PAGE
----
French court fines Ryanair €8m for breach of labour laws
The Irish budget airline will appeal the court’s ruling.
The Aix En Provence Court in France has imposed fines and damages of €8m (£6.7m) on low-cost airline Ryanair for violating the country’s labour laws.
The court found that the Irish airline has not paid social insurance and state pension contributions in France for crews flying to and from Marseille between 2007 and 2010.
The court ordered the airline to pay €200,000 in fine, €4.5m backdated social charges, €3m in pension contributions, and €450,000 in unemployment charges.
Ryanair said it would appeal against the ruling in the European courts.
Robin Kiely, a spokesman at Ryanair, said: “Since all of our people operating to/from Marseille between 2007 and 2010 have already paid their social taxes and pension contributions in Ireland, in full compliance with Irish and EU employment regulations, we do not believe that either Ryanair or our people can be forced to double pay these contributions a second time in France.”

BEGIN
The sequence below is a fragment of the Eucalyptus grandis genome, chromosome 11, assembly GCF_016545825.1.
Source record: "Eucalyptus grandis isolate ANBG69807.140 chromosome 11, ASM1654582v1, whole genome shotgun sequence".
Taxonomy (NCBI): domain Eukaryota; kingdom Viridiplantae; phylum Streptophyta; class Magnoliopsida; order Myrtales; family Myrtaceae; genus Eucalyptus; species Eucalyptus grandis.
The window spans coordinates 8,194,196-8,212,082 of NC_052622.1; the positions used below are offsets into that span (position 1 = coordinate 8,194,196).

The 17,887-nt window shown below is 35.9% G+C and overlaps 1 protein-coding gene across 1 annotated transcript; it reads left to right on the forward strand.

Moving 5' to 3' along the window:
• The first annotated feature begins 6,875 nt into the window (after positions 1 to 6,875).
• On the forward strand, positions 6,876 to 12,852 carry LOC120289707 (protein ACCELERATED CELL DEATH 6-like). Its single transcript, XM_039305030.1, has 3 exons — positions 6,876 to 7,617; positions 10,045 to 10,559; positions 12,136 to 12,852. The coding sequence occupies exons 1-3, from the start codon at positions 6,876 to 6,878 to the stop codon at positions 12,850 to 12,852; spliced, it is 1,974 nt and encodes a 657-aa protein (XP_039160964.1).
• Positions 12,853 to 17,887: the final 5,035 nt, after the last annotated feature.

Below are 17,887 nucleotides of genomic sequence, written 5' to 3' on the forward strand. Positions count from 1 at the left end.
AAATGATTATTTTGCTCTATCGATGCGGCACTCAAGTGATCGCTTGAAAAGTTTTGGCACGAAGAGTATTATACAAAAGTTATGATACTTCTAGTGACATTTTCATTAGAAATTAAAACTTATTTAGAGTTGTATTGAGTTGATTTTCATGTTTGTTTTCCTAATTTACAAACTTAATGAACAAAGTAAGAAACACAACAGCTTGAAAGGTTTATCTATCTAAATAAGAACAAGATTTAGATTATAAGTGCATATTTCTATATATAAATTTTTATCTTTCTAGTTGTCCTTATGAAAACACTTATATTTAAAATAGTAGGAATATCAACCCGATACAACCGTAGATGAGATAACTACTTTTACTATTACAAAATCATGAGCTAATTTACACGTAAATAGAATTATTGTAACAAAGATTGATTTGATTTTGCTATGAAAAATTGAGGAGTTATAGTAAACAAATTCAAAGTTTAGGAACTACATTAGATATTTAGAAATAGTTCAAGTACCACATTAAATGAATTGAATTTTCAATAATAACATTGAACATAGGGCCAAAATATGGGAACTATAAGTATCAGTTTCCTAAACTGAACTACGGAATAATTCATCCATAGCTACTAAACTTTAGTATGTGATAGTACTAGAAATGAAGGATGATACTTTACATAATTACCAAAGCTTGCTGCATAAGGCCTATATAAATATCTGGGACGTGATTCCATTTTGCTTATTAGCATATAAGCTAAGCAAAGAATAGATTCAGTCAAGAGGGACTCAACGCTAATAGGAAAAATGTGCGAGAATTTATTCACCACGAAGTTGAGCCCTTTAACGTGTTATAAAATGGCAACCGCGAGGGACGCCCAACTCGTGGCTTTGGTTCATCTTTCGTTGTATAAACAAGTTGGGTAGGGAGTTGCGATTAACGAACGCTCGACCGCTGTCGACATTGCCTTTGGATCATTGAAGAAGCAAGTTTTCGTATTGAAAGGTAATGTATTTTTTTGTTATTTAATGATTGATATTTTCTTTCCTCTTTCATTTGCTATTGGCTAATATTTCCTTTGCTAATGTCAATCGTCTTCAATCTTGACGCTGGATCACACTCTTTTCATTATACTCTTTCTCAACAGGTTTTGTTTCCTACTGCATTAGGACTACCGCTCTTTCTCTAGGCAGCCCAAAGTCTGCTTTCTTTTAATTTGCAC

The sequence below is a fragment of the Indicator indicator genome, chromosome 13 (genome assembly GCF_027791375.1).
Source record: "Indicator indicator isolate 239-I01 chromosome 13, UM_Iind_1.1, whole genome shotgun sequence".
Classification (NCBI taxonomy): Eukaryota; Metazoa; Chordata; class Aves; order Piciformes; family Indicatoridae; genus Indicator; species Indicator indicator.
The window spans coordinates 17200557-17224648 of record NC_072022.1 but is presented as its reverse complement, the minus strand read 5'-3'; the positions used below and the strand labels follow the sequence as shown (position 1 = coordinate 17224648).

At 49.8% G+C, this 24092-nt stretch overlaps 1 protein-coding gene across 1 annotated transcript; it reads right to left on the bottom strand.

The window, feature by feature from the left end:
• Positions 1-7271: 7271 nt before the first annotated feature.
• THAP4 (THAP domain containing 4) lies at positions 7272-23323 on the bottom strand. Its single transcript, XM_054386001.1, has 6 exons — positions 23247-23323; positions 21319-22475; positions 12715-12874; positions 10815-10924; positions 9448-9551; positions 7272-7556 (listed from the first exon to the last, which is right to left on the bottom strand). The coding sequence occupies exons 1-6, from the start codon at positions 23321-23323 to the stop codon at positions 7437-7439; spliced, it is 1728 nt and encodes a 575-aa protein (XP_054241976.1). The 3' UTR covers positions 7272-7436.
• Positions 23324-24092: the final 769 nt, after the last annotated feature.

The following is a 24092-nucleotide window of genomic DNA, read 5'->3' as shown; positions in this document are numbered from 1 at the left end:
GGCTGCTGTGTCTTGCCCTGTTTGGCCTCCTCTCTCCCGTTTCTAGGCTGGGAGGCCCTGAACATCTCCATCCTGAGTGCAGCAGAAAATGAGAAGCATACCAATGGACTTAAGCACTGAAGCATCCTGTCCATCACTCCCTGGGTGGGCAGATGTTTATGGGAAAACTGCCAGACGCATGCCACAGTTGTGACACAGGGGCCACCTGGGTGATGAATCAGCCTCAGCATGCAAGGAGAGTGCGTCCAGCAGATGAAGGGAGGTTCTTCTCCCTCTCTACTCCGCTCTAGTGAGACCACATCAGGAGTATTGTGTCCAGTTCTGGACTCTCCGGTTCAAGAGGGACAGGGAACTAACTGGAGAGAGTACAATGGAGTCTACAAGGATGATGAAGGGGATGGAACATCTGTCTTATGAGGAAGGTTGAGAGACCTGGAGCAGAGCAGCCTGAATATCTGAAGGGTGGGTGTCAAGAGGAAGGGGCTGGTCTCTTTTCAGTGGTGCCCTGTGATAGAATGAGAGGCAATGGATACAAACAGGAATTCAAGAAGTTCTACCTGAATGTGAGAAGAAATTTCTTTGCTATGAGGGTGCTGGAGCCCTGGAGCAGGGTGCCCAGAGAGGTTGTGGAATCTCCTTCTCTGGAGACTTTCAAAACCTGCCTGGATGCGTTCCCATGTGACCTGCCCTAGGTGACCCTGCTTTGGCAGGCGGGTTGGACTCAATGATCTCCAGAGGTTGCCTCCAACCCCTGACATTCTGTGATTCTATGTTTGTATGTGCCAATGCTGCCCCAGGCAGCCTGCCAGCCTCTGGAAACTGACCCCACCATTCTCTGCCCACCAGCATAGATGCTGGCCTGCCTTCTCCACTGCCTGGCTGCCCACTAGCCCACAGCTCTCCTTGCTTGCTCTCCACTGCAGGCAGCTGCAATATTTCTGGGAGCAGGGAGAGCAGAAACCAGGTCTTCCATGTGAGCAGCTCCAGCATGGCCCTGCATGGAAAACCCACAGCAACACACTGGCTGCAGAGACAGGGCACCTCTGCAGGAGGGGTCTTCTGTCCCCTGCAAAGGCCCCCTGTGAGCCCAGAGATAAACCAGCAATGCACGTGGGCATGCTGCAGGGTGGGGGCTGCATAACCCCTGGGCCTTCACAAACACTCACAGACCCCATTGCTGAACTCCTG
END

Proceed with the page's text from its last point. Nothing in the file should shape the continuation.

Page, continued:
The airline in a statement said, “There is a clear contradiction between current EU employment regulations under which these Irish workers paid their taxes and social taxes in Ireland and the 2006 French decree.”
The airline’s September traffic grew by 3 per cent to more than eight million, while its load factor grew by 1 per cent to 85 per cent compared to last year.